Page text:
George et al v. Urban Settlement Services et al.

Filing 89

ORDER denying 69 Motion of Defendant Bank of America, N.A. to Strike Class Allegations by Judge Philip A. Brimmer on 09/21/2017. (sphil, )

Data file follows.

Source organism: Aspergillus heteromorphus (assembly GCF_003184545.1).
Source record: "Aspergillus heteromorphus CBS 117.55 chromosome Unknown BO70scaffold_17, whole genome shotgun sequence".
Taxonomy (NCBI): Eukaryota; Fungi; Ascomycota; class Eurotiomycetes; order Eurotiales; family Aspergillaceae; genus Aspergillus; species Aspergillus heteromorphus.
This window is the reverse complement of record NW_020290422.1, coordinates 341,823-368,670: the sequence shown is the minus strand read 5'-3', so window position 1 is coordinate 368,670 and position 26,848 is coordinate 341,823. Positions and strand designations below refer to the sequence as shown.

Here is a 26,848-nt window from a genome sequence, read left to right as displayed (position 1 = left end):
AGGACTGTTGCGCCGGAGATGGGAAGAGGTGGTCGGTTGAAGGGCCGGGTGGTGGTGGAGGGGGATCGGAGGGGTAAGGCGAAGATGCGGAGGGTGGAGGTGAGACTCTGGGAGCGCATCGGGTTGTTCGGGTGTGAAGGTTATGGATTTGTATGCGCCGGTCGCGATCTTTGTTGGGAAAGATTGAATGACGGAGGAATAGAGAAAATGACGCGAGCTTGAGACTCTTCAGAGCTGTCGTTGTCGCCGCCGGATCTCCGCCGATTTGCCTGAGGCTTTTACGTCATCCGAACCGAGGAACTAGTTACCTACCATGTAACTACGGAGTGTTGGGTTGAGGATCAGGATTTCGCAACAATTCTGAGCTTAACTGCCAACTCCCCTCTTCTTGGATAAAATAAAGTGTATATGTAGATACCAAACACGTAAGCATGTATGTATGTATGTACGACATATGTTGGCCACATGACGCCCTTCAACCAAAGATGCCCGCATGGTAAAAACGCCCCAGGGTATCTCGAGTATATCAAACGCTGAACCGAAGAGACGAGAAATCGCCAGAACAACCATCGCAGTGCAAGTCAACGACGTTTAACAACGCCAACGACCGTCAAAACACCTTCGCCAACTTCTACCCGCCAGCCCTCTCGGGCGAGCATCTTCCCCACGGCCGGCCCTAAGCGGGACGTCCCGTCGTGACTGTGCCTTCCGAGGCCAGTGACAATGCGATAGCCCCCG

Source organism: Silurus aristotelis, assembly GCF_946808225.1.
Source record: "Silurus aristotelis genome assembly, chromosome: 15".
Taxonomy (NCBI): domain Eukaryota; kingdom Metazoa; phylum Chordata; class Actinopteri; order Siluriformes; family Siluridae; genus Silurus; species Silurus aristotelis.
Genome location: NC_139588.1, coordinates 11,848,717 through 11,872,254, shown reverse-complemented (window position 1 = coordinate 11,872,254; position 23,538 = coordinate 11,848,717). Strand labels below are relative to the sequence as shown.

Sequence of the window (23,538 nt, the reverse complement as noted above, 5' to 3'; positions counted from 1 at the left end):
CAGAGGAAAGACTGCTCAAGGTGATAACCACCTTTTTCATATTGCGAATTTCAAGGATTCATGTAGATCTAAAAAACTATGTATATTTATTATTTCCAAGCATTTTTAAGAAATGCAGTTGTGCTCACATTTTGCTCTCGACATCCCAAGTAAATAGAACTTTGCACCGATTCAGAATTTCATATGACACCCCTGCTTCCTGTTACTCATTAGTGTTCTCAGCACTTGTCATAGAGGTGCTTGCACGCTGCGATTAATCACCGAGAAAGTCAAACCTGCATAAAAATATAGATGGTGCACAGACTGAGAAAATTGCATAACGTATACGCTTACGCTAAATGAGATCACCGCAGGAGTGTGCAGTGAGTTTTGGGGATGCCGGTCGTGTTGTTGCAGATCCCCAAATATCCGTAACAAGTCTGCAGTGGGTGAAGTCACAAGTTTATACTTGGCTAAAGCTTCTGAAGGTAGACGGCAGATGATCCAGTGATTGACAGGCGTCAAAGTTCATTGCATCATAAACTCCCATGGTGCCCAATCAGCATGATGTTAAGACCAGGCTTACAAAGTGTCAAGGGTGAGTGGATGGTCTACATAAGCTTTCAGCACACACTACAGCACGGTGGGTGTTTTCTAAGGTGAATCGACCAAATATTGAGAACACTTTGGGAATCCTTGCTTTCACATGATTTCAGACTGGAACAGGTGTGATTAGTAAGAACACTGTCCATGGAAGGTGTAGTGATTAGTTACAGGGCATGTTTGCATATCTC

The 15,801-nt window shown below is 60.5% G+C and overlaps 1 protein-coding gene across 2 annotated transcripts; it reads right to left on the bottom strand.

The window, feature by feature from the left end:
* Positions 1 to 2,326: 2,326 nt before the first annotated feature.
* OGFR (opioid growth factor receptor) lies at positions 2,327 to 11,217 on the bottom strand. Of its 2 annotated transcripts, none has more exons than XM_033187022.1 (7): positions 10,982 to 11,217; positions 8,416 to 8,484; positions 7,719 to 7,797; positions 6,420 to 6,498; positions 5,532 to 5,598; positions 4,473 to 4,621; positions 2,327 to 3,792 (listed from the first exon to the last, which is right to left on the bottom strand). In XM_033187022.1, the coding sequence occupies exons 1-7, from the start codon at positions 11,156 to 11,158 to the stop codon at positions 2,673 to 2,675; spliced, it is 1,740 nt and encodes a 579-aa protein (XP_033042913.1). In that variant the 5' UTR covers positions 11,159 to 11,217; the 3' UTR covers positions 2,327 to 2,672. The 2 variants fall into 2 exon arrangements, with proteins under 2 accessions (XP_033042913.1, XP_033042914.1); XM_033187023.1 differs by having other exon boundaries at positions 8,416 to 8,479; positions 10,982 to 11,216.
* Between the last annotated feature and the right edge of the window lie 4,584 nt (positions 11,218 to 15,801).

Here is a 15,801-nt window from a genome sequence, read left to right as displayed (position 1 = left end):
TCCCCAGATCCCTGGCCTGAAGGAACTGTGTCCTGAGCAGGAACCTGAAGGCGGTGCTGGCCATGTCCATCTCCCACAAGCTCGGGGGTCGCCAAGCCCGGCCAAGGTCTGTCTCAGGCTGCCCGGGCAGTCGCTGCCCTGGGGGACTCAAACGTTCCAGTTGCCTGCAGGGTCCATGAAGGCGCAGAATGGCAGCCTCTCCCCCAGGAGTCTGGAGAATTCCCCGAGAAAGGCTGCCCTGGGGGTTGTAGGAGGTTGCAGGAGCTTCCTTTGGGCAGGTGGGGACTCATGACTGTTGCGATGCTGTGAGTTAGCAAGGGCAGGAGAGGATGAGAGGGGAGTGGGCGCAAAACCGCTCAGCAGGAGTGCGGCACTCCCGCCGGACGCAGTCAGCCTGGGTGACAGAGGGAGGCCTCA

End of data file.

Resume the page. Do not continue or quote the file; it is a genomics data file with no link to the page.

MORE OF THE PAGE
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IN THE UNITED STATES DISTRICT COURT FOR THE DISTRICT OF COLORADO Judge Philip A. Brimmer Civil Action No. 13-cv-01819-PAB-KLM RICHARD GEORGE, STEVEN LEAVITT, SANDRA LEAVITT, DARRELL DALTON, and all others similarly situated, Plaintiffs, v. URBAN SETTLEMENT SERVICES, d/b/a Urban Lending Solutions, and BANK OF AMERICA, N.A., Defendants. _____________________________________________________________________ ORDER _____________________________________________________________________ This matter is before the Court on the Motion of Defendant Bank of America, N.A. to Strike Class Allegations [Docket No. 69] filed by defendant Bank of America, N.A. (“BOA”). This Court has subject matter jurisdiction pursuant to 28 U.S.C. § 1331 and § 1332(d). The background of this case is discussed in the Court’s order dismissing plaintiff’s claims [Docket No. 42] and the Tenth Circuit’s decision vacating that order and remanding the case to this Court. George v. Urban Settlement Servs., 833 F.3d 1242, 1246-47 (10th Cir. 2016). BOA requests that the Court issue an order “requir[ing] that the pleadings be amended to eliminate allegations about representation of absent persons and that the action proceed accordingly.” Fed. R. Civ. P. 23(d)(1)(D). Specifically, BOA argues that all of plaintiffs’ class-action allegations should be stricken because plaintiffs will not be able to establish that class certification is appropriate. Docket No. 69 at 3. If such relief is denied, BOA asks that the Court strike plaintiffs’ class-action promissory estoppel claims brought under the law of states in which the named plaintiffs do not reside because the named plaintiffs lack standing to bring such claims. Id. at 11. BOA admits that the standard for striking class allegations prior to plaintiffs filing a class certification motion is high. Id. at 3. To succeed, BOA must show that “‘it will be impossible to certify the classes alleged by the plaintiffs regardless of the facts the plaintiffs may be able to prove.’” Francis v. Mead Johnson & Co., No. 10-cv-00701JLK, 2010 WL 3733023, at *1 (D. Colo. Sept. 16, 2010) (quoting Bryant v. Food Lion, Inc., 774 F. Supp. 1484, 1495 (D.S.C. 1991)) (em phasis added in Francis); see also Wornicki v., Inc., No. 13-cv-03258-PAB-KMT, 2015 WL 1403814, at *4 (D. Colo. Mar. 23, 2015) (“Consistent with these opinions, the Court will only [strike class allegations] if [defendants] are able to show conclusively that plaintiffs will be unable to establish facts that would make class treatment appropriate.”). BOA argues that plaintiffs will be unable to certify a class because “Plaintiffs must also prove they took specific actions in reliance on Defendants’ statements, which is a formal element of their promissory-estoppel claims and a de facto element of their RICO claims.” Docket No. 69 at 7 (footnote omitted) (emphasis original). BOA cites CGC Holding Co. v. Broad & Cassel, 773 F.3d 1076, 1089 (10th Cir. 2014), f or the proposition that “in [RICO] cases arising from fraud, a plaintiff’s ability to show a causal connection between defendants’ misrepresentation and his or her injury will be 2 predicated on plaintiff’s alleged reliance on that misrepresentation.” While acknowledging that CGC found it appropriate to draw an “inference of reliance,” id. at 1089-90, BOA argues that such an inference is not possible under these facts. BOA is correct that the circumstances leading to the inference of reliance in CGC do not exist here. But other circumstances may enable the plaintiffs to define subclasses that avoid individualized issues. Id. at 1089 (“[W]here circumstantial evidence of reliance can be found through generalized, classwide proof, then common questions will predominate and class treatment is valuable in order to take advantage of the efficiencies essential to class actions.”) (citations omitted). In this case, the Tenth Circuit found that plaintiffs had sufficiently alleged detrimental reliance by alleging that “[b]ecause BOA never permanently modified their loans, the plaintiffs allege the lower payments they made in reliance on BOA’s promise and in compliance with their obligations under” their agreements with BOA – Trial Period Plans or TPPs – “resulted in longer payoff times, higher principal balances, increased accrued interest, and additional charg es and fees related to delinquency and default.” George, 833 F.3d at 1261. Further, the court held “that the language in BOA’s TPP documents clearly and unambiguously promises to provide permanent HAMP loan modifications to borrowers who comply with the terms” even though such documents varied in terminology and presentation. Id. at 1260. The court even discounted “distinctions” between the allegations of plaintiff Darrell Dalton, who received different TPP documents and alleged different interactions with BOA than the other plaintiffs, and specified that the court’s “analysis and conclusions regarding the promissory estoppel claim apply equally to all of the plaintiffs.” Id. at 1261 n.9. 3 Thus, the court found that plaintiffs sufficiently pled allegations that, in spite of the variability of the plaintiffs’ individual allegations, could lead to an inference of detrimental reliance based on plaintiffs making payments pursuant to their TTPs that “left plaintiffs in worse financial positions relative to their mortgages.” Id. at 1262; see also CGC, 773 F.3d at 1090 (discussing In re U.S. Foodservice Inc. Pricing Litig., 729 F.3d 108, 119 (2d Cir. 2013), where the Second Circuit found “circumstantial proof of classwide reliance in the fact that class members made payments pursuant to the agreements”). Thus, while individualized differences may prevent certification on particular issues, BOA has not shown that it is impossible that plaintiffs will be able to define subclasses to avoid a predominance of individualized issues. BOA also argues that the Court should apply principles of comity to In re Bank of Am. Home Affordable Modification Program (HAMP) Contract Litig., 2013 WL 4759649 (D. Mass. Sept. 4, 2013) (“HAMP”), where BOA claims that the plaintiffs’ counsel “unsuccessfully sought to certify a class of allegedly aggrieved loan-modification seekers.” Docket No. 69 at 3. However, although both this case and HAMP involve a promissory estoppel claim, the claims are otherwise different. See HAMP, 2013 WL 4759649, at *1; Docket No. 12. The HAMP plaintiffs sought to certify classes on all issues related to liability. HAMP, 2013 WL 4759649, at *1. BOA notes that “whether each plaintiff fulfilled his obligations under his TPP” is the issue that the HAMP court found precluded class certification because it “depends on a nearly endless series of individual questions.” 2013 WL 4759649, at *10. By contrast, plaintiffs here state that they intend to use subclasses to seek class certification on a subset of the issues in the 4 case pursuant to Fed. R. Civ. P. 23(c)(4). Docket No. 74 at 5. It is possible that plaintiffs will, in defining subclasses, minimize individualized issues by relying on defendants’ actions to determine whether plaintiffs fulfilled their obligations under their TPPs. See George, 833 F.3d at 1261 (“BOA eventually sent permanent loan modification offers to the Leavitts and George. According to the plaintiffs, this indicates BOA determined that (1) the plaintiffs were eligible for permanent modifications and (2) they complied with the terms of their respective TPPs.”). Once again, BOA has not shown that it is impossible that plaintiffs will be able to define subclasses to avoid a predominance of individualized issues. With respect to BOA’s fallback position – that the Court should dismiss the plaintiffs’ promissory estoppel claims for the states where the named plaintiffs do not reside for want of standing – plaintiffs argue that the Court should wait until after discovery to resolve the issue. Docket No. 74 at 12-13. However, in every case and at every stage of the proceeding, a federal court must satisfy itself as to its own jurisdiction. Citizens Concerned for Separation of Church & State v. City & County of Denver, 628 F.2d 1289, 1297 (10th Cir. 1980). W hether plaintiffs have standing is an issue of subject matter jurisdiction. Colorado Outfitters Ass’n v. Hickenlooper, 823 F.3d 537, 544 (10th Cir. 2016). Absent an assurance that jurisdiction ex ists, a court may not proceed in a case. See Cunningham v. BHP Petroleum Great Britain PLC, 427 F.3d 1238, 1245 (10th Cir. 2005). The Supreme Court has recognized that in limited instances class certification issues are “logically antecedent to Article III concerns,” but plaintiffs do not argue that this is such a case. Ortiz v. Fibreboard Corp., 527 U.S. 815, 5 831 (1999) (internal quotation marks omitted). Thus, the Court takes up the issue at this time. Courts are divided on the issue of whether named plaintiffs in a putative class action have standing to bring claims under the law of states where the named plaintiffs do not reside. Compare Smith v. Pizza Hut, Inc., No. 09-cv-01632-CMA-BNB, 2011 WL 2791331, at *10 (D. Colo. July 14, 2011) (“Plaintiff lacks standing to bring claims under state laws to which Plaintiff has never been subjected and the class action claim must therefore be dismissed for lack of standing.”) with Dragoslavic v. Ace Hardware Corp., 2017 WL 3500019, at *4 (E.D. Tex. Aug. 16, 2017) (“[T]his Court is not persuaded that where a plaintiff resides or suffers an injury has anything to do with Article III standing.”). The Court agrees with courts that have held that where a named plaintiff resides or suffers an injury is not determinative of whether they have Article III standing. As the Seventh Circuit explained, “[p]laintiffs have standing if they have been injured, the defendants caused that injury, and the injury can be redressed by a judicial decision.” Morrison v. YTB Int’l, Inc., 649 F.3d 533, 536 (7th Cir. 2011) (citing Steel Co. v. Citizens for a Better Environment, 523 U.S. 83, 102-04 (1998)). Plaintiffs sufficiently allege that their reasonable reliance on defendants’ promises led to financial losses and that such losses were caused by defendants. George, 833 F.3d at 1262. Accordingly, because plaintiffs have demonstrated a case or controversy with defendants that can be redressed by a judicial decision, plaintiffs have shown that they have Article III standing. Morrison, 649 F.3d at 536. W hether plaintiffs have a valid cause of action under the laws of any particular state is a separate matter, but one that is not at issue 6 here. Steel Co., 523 U.S. at 89 (“It is firmly established in our cases that the absence of a valid (as opposed to arguable) cause of action does not implicate subject-matter jurisdiction, i.e., the courts’ statutory or constitutional power to adjudicate the case.” (emphasis in original) (citing 5A Charles Alan Wright & Arthur R. Miller, Federal Practice and Procedure § 1350, at 196, n.8 (2d ed.1990))); see also Bell v. Hood, 327 U.S. 678, 682 (1946) (“[I]t is well settled that the failure to state a proper cause of action calls for a judgment on the merits and not for a dismissal for want of jurisdiction.”). Therefore, the Court will not dismiss plaintiffs’ promissory estoppel claims brought under the law of states where the named plaintiffs do not reside. For the foregoing reasons, it is ORDERED that the Motion of Defendant Bank of America, N.A. to Strike Class Allegations [Docket No. 69] is DENIED. DATED September 21, 2017. BY THE COURT: s/Philip A. Brimmer PHILIP A. BRIMMER United States District Judge 7